(All posts are from my hometown of Perry, Iowa where we are vacationing for the next week).
Today, my wife and I helped my parents with several sundry tasks and errands. … My father also purchased a dehumidifier at the local appliance store rather than going to a big box retailer.
In the past decade there has been a resurgence of locally made goods and food. Some cities, such as Portland, Oregon, have thriving local markets and a community-wide effort to “think globally, buy locally.”
Unfortunately, there were many more decades where the motto was to commercialize. The rise of the big box retail store, the domination of fast food, and the decline of the small business have ruled the retail and restaurant world in my lifetime.
The big loser in those decades was the small town main street. The Walmart’s moved in, and the local businesses got pushed out. When I was very young two new strip malls were built in Perry, Iowa. Our downtown suffered and many businesses were shuttered. Even today, there are vacancies in our downtown.
The good news is that Perry has seen a resurgence of it’s downtown in recent years. The Hotel Pattee has become a go-to hotel with a collection of unique rooms I have not seen anywhere else. A nearby community college has built a brand new campus. A new library was built. A popular bike trail now runs right through the town. Not everything has been successful, but it is a better downtown than I knew growing up.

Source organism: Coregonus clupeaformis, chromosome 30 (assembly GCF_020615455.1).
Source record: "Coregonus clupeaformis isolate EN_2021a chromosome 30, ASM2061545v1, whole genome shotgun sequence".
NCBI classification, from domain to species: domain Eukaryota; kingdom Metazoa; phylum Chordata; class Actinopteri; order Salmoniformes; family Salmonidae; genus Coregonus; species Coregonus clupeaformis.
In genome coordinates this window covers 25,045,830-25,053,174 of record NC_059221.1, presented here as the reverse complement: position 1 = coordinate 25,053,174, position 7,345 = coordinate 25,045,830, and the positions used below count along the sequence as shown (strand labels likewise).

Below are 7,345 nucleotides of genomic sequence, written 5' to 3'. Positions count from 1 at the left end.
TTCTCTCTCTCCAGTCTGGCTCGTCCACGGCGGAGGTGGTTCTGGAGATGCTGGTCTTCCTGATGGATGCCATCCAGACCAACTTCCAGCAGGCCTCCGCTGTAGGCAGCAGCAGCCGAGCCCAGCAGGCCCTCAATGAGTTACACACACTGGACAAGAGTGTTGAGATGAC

With good management, local business can thrive if people support it. It takes an effort by residents of the community to shop locally when possible. But sometimes it is not practical to shop in a small downtown. And one can often find better prices at a Walmart.
And that is the main street dilemma. Do we sacrifice some convenience and money to shop in our local community? Or do we run to the Walmart for everything because we can save a dollar?Let me add one more reason why shopping locally might be a better choice. It is a chance to give back. One can help the local business person who happens to be our neighbor. We help them stay in business, and they often will keep that money in the community.
The main street dilemma. Yet another choice we can make to give a little back.
And did I mention that Walmart started as a main street business?